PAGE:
Nicholas Charles Capobianco bravely beat cancer as a child, but he ultimately succumbed to the disease as a young man. But despite his repeated health issues, he always maintained a positive outlook on life.
He was, and still is, a source of inspiration to those who knew and loved him.
Shortly after Nick’s third birthday, he was first diagnosed with acute lymphoblastic leukemia. The following three years were filled with a standard treatment plan, and through it all Nick was remarkably brave. He didn’t complain about being in pain. He didn’t bemoan the fact that he was sick. Instead he leaned on his incredible family for support, and he learned to use his sense of humor as a way to cope with the fear and anxiety he was feeling.
It was during this time that Nick discovered a love for video games. He honed his skills on an Atari, a Colecovision, and a Nintendo Entertainment System, and his innate gaming skills quickly became apparent to anyone who watched him play. Whether he was racking up a high score in River Raid, beating his mother at James Bond 007, or just rescuing Princess Toadstool for the umpteenth time, Nick was able to use games as a way to escape from the harsh realities of his situation. Unfortunately, Nick had to wait until he was at home in between treatments to enjoy his hobby, as the hospitals he had spent so much time at only had limited playrooms, without any video games.
In July of 1985, Nick’s three year treatment schedule had come to an end, and hospital staffers suggested that he go home and have a huge party to celebrate. Nick and his family felt incredibly relieved, but they couldn’t have anticipated that their joy would last for only a few hours. Nick’s doctors quickly discovered that during his last spinal tap, cancer cells had invaded his spinal fluid. This led to another year of even more intensive treatments, including spinal radiation, cranial radiation, and another round of grueling chemotherapy. After having been so close to beating cancer, no one would have blamed Nick if this setback made him angry, bitter, or resentful.
But it didn’t.
Nick’s resolute strength and optimism carried him through. His parents did all they could to ensure that Nick’s childhood would feel as normal as possible. He went to school, he played video games, and he spent as much time as he could with his family and his growing circle of friends.
It wasn’t always easy. This was the Eighties, when people were still learning about AIDS, and many of Nick’s classmates (and even some of their parents) were afraid of Nick because he had pale skin and no hair. An older boy told him that he “looked like a jerk,” but when he told his mother about it, Nick stoically said that the boy simply didn’t know any better. Nick’s wisdom and ability to see the big picture continued to impress those around him.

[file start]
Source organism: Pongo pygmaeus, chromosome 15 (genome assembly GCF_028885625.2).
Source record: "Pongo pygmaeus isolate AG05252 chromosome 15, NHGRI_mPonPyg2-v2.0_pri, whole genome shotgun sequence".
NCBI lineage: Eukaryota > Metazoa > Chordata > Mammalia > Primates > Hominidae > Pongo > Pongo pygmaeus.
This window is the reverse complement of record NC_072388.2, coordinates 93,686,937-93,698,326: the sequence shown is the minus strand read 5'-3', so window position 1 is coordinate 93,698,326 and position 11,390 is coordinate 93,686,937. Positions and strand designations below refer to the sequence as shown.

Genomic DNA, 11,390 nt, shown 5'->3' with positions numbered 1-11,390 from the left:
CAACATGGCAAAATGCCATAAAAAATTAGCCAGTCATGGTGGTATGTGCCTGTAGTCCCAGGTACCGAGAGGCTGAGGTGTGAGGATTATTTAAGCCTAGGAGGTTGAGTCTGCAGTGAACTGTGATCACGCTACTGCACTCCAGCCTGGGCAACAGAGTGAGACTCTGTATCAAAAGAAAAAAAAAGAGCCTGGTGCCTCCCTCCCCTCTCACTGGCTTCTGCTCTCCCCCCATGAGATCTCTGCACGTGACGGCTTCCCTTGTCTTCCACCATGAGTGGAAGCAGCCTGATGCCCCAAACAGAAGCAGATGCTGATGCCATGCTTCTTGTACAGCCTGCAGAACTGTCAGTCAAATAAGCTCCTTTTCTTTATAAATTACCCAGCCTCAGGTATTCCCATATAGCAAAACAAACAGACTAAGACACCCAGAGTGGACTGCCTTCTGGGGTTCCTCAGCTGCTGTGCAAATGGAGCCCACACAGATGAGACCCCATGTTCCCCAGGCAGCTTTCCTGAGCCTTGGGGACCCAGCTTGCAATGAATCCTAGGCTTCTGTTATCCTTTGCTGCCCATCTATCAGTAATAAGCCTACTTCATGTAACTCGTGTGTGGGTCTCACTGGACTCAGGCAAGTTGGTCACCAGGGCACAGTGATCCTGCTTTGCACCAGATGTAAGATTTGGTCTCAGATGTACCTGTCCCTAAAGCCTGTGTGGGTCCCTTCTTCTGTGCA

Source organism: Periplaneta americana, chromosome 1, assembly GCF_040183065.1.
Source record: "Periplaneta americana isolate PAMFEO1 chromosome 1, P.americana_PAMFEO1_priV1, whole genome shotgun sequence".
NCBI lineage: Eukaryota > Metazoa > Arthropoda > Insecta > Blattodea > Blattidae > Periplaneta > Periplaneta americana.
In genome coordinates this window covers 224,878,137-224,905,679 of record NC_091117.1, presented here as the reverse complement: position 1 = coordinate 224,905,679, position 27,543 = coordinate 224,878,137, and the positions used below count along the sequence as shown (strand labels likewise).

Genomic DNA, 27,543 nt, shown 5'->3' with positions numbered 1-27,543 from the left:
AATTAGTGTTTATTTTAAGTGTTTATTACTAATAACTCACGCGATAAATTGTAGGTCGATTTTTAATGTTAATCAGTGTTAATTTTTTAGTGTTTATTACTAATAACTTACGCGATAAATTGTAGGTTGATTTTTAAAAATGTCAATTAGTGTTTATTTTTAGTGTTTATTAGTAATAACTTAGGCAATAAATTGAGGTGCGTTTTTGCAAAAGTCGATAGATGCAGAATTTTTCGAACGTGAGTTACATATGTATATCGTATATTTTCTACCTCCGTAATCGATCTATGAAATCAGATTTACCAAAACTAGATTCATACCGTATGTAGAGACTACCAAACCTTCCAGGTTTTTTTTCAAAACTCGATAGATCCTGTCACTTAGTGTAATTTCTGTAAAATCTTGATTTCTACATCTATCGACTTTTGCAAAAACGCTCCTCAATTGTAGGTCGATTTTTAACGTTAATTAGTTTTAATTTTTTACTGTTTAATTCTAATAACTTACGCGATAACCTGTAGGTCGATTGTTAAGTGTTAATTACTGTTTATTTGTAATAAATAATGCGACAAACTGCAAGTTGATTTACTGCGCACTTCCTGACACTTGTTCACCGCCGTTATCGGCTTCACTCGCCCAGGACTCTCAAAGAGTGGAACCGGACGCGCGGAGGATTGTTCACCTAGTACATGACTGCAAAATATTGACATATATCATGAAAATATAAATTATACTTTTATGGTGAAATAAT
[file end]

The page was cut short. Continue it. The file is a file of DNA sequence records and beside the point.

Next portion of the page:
In the fall of 1986, Nick was invited to participate in a ribbon-cutting ceremony at the opening of the country’s 100thRonald McDonald House, located in New Hyde Park, New York. It was a happy time for the Capobianco family, as Nick’s cancer was finally in remission.
After an early childhood filled with chemotherapy, spinal taps, and strange looks from other children, Nick spent the next 20 years of his life happy and healthy. He graduated from the University of Scranton in 2001 with a degree in computer science, but over the next few years, Nick decided to follow in his mother’s footsteps and become a teacher. He was working towards a Master’s degree in education, when life threw him yet another curve ball: his cancer had returned.
Nick spent the next two years in and out of the hospital, always bringing his gaming laptop and Nintendo Wii with him. He underwent a complete bone marrow transplant in 2007, but even that wasn’t enough.
On June 12, 2008, just one month shy of his 29th birthday, Nick tragically lost his battle to the disease that had plagued him for so many years.
In the wake of this heart-wrenching loss, a group of his friends decided to honor Nick’s kind, loving, and brave spirit, and Nick’s Marathon was born. While Nick enjoyed playing video games alone, he always preferred to play with a group of friends. Our charity combines that with the act of doing something positive for others, which also serves as a testament to Nick’s generosity. Because gaming was as an important comfort for Nick during his many cancer treatments, we have dedicated ourselves to providing games and other distractions to sick children, in the New York area and beyond.